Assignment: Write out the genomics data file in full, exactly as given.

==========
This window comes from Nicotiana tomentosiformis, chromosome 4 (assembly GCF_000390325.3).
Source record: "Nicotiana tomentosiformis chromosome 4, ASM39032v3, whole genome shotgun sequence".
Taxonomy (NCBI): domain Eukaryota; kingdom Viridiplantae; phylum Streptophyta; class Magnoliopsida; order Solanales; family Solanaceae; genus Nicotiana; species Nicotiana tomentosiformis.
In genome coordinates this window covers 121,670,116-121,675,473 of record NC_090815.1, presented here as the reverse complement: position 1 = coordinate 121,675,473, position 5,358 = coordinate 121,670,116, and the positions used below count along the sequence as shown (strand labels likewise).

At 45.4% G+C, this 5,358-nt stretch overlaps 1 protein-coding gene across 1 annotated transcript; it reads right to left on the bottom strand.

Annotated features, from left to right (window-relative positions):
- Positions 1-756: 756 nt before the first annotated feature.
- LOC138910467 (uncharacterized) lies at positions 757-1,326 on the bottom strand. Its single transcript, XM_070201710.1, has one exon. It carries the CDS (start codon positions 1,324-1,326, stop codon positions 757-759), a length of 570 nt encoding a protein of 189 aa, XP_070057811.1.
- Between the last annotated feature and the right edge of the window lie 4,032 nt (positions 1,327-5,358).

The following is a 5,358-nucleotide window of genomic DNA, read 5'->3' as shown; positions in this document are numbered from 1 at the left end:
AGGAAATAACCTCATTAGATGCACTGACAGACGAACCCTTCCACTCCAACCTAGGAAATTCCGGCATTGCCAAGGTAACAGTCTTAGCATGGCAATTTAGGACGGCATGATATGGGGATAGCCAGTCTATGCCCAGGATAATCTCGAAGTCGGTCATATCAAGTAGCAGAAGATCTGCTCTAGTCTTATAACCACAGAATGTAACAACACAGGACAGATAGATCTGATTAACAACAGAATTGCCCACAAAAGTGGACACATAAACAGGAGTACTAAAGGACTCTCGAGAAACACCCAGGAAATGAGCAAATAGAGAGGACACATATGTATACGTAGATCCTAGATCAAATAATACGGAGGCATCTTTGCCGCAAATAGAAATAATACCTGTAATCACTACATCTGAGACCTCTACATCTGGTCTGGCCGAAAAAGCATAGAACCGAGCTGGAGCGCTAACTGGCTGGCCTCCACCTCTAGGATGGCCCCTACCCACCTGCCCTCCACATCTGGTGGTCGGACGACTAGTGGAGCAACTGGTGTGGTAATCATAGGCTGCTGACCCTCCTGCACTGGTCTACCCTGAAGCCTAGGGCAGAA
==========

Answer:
This window comes from Nicotiana tomentosiformis, chromosome 4 (assembly GCF_000390325.3).
Source record: "Nicotiana tomentosiformis chromosome 4, ASM39032v3, whole genome shotgun sequence".
Taxonomy (NCBI): domain Eukaryota; kingdom Viridiplantae; phylum Streptophyta; class Magnoliopsida; order Solanales; family Solanaceae; genus Nicotiana; species Nicotiana tomentosiformis.
In genome coordinates this window covers 121,670,116-121,675,473 of record NC_090815.1, presented here as the reverse complement: position 1 = coordinate 121,675,473, position 5,358 = coordinate 121,670,116, and the positions used below count along the sequence as shown (strand labels likewise).

At 45.4% G+C, this 5,358-nt stretch overlaps 1 protein-coding gene across 1 annotated transcript; it reads right to left on the bottom strand.

Annotated features, from left to right (window-relative positions):
- Positions 1-756: 756 nt before the first annotated feature.
- LOC138910467 (uncharacterized) lies at positions 757-1,326 on the bottom strand. Its single transcript, XM_070201710.1, has one exon. It carries the CDS (start codon positions 1,324-1,326, stop codon positions 757-759), a length of 570 nt encoding a protein of 189 aa, XP_070057811.1.
- Between the last annotated feature and the right edge of the window lie 4,032 nt (positions 1,327-5,358).

The following is a 5,358-nucleotide window of genomic DNA, read 5'->3' as shown; positions in this document are numbered from 1 at the left end:
AGGAAATAACCTCATTAGATGCACTGACAGACGAACCCTTCCACTCCAACCTAGGAAATTCCGGCATTGCCAAGGTAACAGTCTTAGCATGGCAATTTAGGACGGCATGATATGGGGATAGCCAGTCTATGCCCAGGATAATCTCGAAGTCGGTCATATCAAGTAGCAGAAGATCTGCTCTAGTCTTATAACCACAGAATGTAACAACACAGGACAGATAGATCTGATTAACAACAGAATTGCCCACAAAAGTGGACACATAAACAGGAGTACTAAAGGACTCTCGAGAAACACCCAGGAAATGAGCAAATAGAGAGGACACATATGTATACGTAGATCCTAGATCAAATAATACGGAGGCATCTTTGCCGCAAATAGAAATAATACCTGTAATCACTACATCTGAGACCTCTACATCTGGTCTGGCCGAAAAAGCATAGAACCGAGCTGGAGCGCTAACTGGCTGGCCTCCACCTCTAGGATGGCCCCTACCCACCTGCCCTCCACATCTGGTGGTCGGACGACTAGTGGAGCAACTGGTGTGGTAATCATAGGCTGCTGACCCTCCTGCACTGGTCTACCCTGAAGCCTAGGGCAGAA